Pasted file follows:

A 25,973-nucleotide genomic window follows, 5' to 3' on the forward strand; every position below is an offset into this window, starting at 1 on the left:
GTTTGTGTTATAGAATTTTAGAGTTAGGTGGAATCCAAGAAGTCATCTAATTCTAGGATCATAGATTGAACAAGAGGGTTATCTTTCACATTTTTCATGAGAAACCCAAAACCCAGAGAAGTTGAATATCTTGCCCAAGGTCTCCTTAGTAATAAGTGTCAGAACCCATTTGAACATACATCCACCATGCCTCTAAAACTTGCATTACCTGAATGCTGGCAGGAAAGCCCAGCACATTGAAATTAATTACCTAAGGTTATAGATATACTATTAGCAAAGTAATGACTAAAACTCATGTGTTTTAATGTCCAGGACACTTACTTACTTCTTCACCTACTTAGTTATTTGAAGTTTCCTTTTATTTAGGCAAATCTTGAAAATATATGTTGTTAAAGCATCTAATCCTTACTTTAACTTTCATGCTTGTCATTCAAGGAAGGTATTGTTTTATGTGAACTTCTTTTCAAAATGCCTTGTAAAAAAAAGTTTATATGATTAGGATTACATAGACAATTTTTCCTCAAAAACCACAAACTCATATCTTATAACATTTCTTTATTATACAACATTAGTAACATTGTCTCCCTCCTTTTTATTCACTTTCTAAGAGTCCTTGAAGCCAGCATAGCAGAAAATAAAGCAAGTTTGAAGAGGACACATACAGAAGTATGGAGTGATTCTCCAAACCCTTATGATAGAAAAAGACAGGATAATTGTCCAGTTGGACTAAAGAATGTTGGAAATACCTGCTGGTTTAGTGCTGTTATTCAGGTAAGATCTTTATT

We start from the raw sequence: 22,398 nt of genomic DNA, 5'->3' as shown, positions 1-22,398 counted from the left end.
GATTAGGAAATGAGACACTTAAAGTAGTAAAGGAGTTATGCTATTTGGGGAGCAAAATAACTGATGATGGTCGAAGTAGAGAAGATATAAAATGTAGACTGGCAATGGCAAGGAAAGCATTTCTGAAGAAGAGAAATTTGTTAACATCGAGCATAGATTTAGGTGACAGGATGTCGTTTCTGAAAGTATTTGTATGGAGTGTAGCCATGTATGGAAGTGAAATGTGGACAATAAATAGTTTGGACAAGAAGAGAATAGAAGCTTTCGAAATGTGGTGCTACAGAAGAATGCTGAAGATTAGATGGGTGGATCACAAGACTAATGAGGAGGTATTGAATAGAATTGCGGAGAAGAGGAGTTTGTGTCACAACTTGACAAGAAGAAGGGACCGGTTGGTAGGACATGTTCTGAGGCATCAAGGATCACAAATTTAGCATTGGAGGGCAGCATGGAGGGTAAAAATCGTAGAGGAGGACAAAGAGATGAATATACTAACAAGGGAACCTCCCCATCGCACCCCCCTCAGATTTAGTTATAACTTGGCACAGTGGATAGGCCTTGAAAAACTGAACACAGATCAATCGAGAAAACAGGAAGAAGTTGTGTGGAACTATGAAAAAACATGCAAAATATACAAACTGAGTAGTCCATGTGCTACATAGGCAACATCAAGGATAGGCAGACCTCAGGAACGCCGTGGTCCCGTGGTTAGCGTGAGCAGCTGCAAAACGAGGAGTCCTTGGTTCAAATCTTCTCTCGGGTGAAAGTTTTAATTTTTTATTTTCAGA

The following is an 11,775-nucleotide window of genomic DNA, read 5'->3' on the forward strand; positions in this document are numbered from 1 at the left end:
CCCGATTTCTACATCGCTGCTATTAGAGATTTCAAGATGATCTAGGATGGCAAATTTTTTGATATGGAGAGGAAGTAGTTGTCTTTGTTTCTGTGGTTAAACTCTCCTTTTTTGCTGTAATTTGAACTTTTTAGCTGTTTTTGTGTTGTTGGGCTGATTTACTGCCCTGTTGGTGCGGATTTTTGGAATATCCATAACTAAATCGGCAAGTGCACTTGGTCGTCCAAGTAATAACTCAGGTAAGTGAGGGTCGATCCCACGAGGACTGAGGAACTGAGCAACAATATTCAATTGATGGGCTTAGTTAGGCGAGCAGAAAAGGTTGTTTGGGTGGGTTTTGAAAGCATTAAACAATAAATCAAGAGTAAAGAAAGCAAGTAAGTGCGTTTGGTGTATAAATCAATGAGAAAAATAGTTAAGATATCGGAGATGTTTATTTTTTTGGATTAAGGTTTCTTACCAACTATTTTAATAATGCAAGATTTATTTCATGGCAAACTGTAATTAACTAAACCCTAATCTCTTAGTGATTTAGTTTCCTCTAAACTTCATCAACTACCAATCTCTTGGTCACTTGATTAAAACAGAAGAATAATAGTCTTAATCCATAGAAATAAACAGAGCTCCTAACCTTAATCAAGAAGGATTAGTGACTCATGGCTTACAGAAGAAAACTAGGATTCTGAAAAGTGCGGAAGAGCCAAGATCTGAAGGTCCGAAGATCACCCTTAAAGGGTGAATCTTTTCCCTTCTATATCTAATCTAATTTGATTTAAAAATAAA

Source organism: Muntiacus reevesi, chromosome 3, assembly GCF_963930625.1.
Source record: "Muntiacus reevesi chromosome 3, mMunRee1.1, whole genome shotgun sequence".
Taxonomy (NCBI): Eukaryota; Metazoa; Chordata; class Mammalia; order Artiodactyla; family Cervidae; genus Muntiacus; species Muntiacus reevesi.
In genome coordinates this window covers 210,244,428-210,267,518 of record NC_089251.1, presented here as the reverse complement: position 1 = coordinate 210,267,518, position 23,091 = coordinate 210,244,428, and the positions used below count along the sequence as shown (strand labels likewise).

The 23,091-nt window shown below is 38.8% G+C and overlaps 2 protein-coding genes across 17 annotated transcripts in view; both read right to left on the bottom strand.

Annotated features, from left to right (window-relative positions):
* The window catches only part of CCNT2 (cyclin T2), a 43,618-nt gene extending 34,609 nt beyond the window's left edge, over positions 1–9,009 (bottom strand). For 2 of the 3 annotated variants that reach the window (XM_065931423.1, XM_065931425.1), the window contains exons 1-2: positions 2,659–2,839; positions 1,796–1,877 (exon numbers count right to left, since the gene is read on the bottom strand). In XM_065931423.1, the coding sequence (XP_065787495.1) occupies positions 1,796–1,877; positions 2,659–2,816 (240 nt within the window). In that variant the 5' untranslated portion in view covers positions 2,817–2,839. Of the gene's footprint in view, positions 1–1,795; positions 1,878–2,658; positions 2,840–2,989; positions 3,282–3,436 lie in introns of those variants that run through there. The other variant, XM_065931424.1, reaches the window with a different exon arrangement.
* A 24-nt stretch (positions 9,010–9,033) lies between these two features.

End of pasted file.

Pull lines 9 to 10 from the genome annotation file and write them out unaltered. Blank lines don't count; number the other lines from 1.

Taxonomy (NCBI): Eukaryota; Metazoa; Chordata; class Mammalia; order Artiodactyla; family Cervidae; genus Muntiacus; species Muntiacus reevesi.
In genome coordinates this window covers 210,244,428-210,267,518 of record NC_089251.1, presented here as the reverse complement: position 1 = coordinate 210,267,518, position 23,091 = coordinate 210,244,428, and the positions used below count along the sequence as shown (strand labels likewise).